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Overview

Brief Summary

Holm Oak

The Holm Oak is native to the Mediterranean, found on the north and south coast and many of the islands encompased  Found extensively near the coast with Spain being the only exeption where it can be found across the country. It is as much at home on both fertile and poor soils but does not tolerate poorly drained soils. A strong and robust tree growing slowly but steadily to 18 to 20 meters it has been of value for over a thousand years in the feeding of pigs for what is now known as Serrento Ham..It is a member of the white oak family, forms a rounded crown with a fairly short trunk and has small leathery leaves, typical of evergreen oaks native to harsh climates.

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Ecology

Associations

Foodplant / gall
hypophyllous erineum of Aculops coulteri causes gall of live leaf of Quercus ilex

In Great Britain and/or Ireland:
Foodplant / mycorrhiza / ectomycorrhiza
fruitbody of Amanita ovoidea is ectomycorrhizal with live root of Quercus ilex
Remarks: Other: uncertain

Foodplant / spot causer
hypophyllous, scattered, blackish olive-green pycnidium of Ascochyta coelomycetous anamorph of Ascochyta quercus-ilicis causes spots on leaf of Quercus ilex

Foodplant / saprobe
effuse colony of Beltrania dematiaceous anamorph of Beltrania querna is saprobic on dead, fallen leaf of Quercus ilex

Foodplant / saprobe
Beltrania dematiaceous anamorph of Beltrania rhombica is saprobic on dead, fallen leaf of Quercus ilex

Foodplant / saprobe
colony of Campsosporium anamorph of Campsosporium pellucidum is saprobic on dead wood of Quercus ilex

Foodplant / saprobe
effuse colony of Chalara dematiaceous anamorph of Chalara hughesii is saprobic on fallen, dead leaf of Quercus ilex

Foodplant / open feeder
adult of Clytra laeviuscula grazes on live flower of Quercus ilex
Remarks: season: 5-8

Foodplant / saprobe
immersed, numerous, gregarious pycnidium of Coleophoma coelomycetous anamorph of Coleophoma cylindrospora is saprobic on dead leaf of Quercus ilex
Remarks: season: 4-5

Foodplant / saprobe
punctiform acervulus of Coryneum coelomycetous anamorph of Coryneum elevatum is saprobic on twig of Quercus ilex
Remarks: season: 5-9

Foodplant / parasite
hypophyllous uredium of Cronartium quercuum parasitises live leaf (sucker shoot) of Quercus ilex

Foodplant / saprobe
effuse colony of Cylindrium anamorph of Cylindrium elongatum is saprobic on fallen, dead, decaying leaf of Quercus ilex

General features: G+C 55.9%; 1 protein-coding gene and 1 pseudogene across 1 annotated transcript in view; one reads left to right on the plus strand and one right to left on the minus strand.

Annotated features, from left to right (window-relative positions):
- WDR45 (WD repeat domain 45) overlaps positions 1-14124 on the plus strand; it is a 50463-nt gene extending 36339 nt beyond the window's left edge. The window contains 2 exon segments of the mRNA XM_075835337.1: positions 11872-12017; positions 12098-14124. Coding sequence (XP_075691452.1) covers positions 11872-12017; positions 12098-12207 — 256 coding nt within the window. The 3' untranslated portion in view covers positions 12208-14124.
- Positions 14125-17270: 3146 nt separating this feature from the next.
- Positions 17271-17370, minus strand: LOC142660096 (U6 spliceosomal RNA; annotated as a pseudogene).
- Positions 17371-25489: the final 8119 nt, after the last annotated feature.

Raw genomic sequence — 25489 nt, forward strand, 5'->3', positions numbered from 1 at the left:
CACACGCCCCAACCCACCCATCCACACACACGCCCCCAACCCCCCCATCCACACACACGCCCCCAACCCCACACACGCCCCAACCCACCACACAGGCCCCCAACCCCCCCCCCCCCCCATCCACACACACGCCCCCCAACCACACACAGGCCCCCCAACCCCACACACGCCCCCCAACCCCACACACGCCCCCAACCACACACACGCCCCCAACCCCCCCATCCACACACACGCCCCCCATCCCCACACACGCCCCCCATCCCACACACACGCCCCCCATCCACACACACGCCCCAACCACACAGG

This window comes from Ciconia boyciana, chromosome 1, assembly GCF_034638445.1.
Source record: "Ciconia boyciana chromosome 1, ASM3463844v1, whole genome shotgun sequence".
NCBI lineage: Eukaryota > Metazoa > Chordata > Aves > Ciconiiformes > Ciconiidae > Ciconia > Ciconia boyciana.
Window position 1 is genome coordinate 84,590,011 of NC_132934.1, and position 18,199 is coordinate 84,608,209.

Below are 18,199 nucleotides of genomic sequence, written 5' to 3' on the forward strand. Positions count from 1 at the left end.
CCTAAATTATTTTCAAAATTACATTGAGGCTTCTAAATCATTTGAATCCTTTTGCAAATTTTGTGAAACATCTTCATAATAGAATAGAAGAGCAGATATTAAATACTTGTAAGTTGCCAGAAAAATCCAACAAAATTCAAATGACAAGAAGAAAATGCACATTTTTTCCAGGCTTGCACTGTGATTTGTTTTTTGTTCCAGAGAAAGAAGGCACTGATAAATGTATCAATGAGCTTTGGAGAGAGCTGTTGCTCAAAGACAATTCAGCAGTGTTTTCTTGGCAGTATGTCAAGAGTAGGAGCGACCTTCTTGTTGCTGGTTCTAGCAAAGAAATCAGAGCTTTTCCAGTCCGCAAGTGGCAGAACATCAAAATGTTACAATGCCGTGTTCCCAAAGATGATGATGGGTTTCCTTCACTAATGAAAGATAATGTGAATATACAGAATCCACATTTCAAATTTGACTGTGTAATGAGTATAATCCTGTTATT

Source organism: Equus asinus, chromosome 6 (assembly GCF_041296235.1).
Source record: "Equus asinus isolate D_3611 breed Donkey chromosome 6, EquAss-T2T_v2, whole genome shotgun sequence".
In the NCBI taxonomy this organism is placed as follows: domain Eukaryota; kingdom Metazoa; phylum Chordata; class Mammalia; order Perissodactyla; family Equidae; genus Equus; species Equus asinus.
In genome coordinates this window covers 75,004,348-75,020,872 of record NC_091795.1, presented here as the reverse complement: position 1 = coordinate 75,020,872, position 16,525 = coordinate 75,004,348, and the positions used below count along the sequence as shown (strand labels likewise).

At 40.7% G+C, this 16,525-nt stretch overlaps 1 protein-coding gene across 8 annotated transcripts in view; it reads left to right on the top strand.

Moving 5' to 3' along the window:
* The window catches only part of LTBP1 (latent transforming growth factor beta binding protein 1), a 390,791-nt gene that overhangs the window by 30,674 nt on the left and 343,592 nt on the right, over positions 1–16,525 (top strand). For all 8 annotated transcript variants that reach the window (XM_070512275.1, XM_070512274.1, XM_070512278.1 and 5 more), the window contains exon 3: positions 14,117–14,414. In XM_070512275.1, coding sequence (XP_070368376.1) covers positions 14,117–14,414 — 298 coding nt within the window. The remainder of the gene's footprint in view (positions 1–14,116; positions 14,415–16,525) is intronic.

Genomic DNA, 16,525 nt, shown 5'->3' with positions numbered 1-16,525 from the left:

Remarks: season: 7-4
Other: major host/prey

Foodplant / saprobe
effuse colony of Dictyochaeta dematiaceous anamorph of Dictyochaeta simplex is saprobic on fallen, dead leaf of Quercus ilex
Remarks: season: 4-6

Foodplant / saprobe
effuse colony of Diplocladiella dematiaceous anamorph of Diplocladiella scalaroides is saprobic on fallen, dead, decaying peduncle of Quercus ilex

Foodplant / mycorrhiza
fruitbody of Elaphomyces leucosporus is mycorrhizal with live root of Quercus ilex

Foodplant / spot causer
acervulus of Sphaceloma anamorph of Elsinoe quercus-ilicis causes spots on live leaf of Quercus ilex

Foodplant / saprobe
hypophyllous, superficial ascoma of Epibelonium gaeumannii is saprobic on dead, fallen leaf of Quercus ilex
Remarks: season: 3

Foodplant / gall
hypophyllous erineum of Eriophyes ilicis causes gall of live leaf of Quercus ilex

Foodplant / parasite
Erysiphe alphitoides parasitises Quercus ilex

Foodplant / saprobe
transversely elongate or oblong, immersed, then erumpent, imperfectly multiloculate stroma of Fusicoccum coelomycetous anamorph of Fusicoccum quercinum is saprobic on cupule of Quercus ilex
Remarks: season: 4-5

Plant / associate
fruitbody of Geastrum floriforme is associated with Quercus ilex

Foodplant / saprobe
punctiform stroma of Helminthosporium dematiaceous anamorph of Helminthosporium microsorum is saprobic on twig of Quercus ilex
Remarks: season: 5-12

Foodplant / saprobe
effuse colony of Henicospora dematiaceous anamorph of Henicospora minor is saprobic on fallen, dead leaf of Quercus ilex
Remarks: season: 9-11

Foodplant / saprobe
subcuticular, opening by slit apothecium of Hypoderma ilicinum is saprobic on dead, fallen leaf of Quercus ilex
Remarks: season: 9-11

Foodplant / saprobe
fruitbody of Inonotus dryadeus is saprobic on live trunk (base) of Quercus ilex

Foodplant / saprobe
stalked apothecium of Lachnum fuscescens var. fuscescens is saprobic on dead, fallen leaf of Quercus ilex
Remarks: season: 9-6

Foodplant / saprobe
stalked apothecium of Lanzia coracina is saprobic on dead, fallen leaf (vein) of Quercus ilex
Remarks: season: 3

Foodplant / saprobe
mostly hypophyllous conidioma of Leptothyrium coelomycetous anamorph of Leptothyrium ilicinum is saprobic on dead, fallen leaf of Quercus ilex
Remarks: season: 2-3

Foodplant / feeds on
gregarious, crowded pycnidium of Macrophoma coelomycetous anamorph of Macrophoma nitens feeds on twig of Quercus ilex

Foodplant / saprobe
fruitbody of Marasmius quercophilus is saprobic on dead, fallen, decayed leaf of Quercus ilex
Other: minor host/prey

Foodplant / saprobe
amphigenous thyriothecium of Microthyrium ilicinum is saprobic on dead, fallen, rotting, greyed leaf of Quercus ilex
Remarks: season: 4-10
Other: major host/prey

Foodplant / saprobe
hypophyllous apothecium of Niptera muelleri-argoviensis is saprobic on dead, fallen leaf of Quercus ilex
Remarks: season: 8-10
Other: major host/prey

Foodplant / saprobe
effuse colony of Parapleurotheciopsis dematiaceous anamorph of Parapleurotheciopsis ilicina is saprobic on dead, fallen leaf of Quercus ilex
Remarks: season: 4-10

Plant / associate
fruitbody of Perenniporia ochroleuca is associated with live trunk of Quercus ilex

Foodplant / saprobe
acervulus of Pestalotiopsis coelomycetous anamorph of Pestalotiopsis montellica is saprobic on dead Quercus ilex

Foodplant / saprobe
linearly arranged pycnidium of Phomopsis coelomycetous anamorph of Phomopsis glandicola is saprobic on fallen acorn of Quercus ilex

Foodplant / pathogen
Phytophthora cinnamomi infects and damages root of Quercus ilex

Foodplant / pathogen
mycelium of Phytophthora ramorum infects and damages shoot of Quercus ilex

Foodplant / saprobe
effuse colony of Polyscytalum dematiaceous anamorph of Polyscytalum truncatum is saprobic on dead, fallen leaf of Quercus ilex
Remarks: season: 9-11

Foodplant / mycorrhiza / ectomycorrhiza
fruitbody of Russula inamoena is ectomycorrhizal with live root of Quercus ilex
Remarks: Other: uncertain

Foodplant / mycorrhiza / ectomycorrhiza
fruitbody of Russula insignis is ectomycorrhizal with live root of Quercus ilex
Remarks: Other: uncertain

Foodplant / mycorrhiza / ectomycorrhiza
fruitbody of Russula pseudoimpolita is ectomycorrhizal with live root of Quercus ilex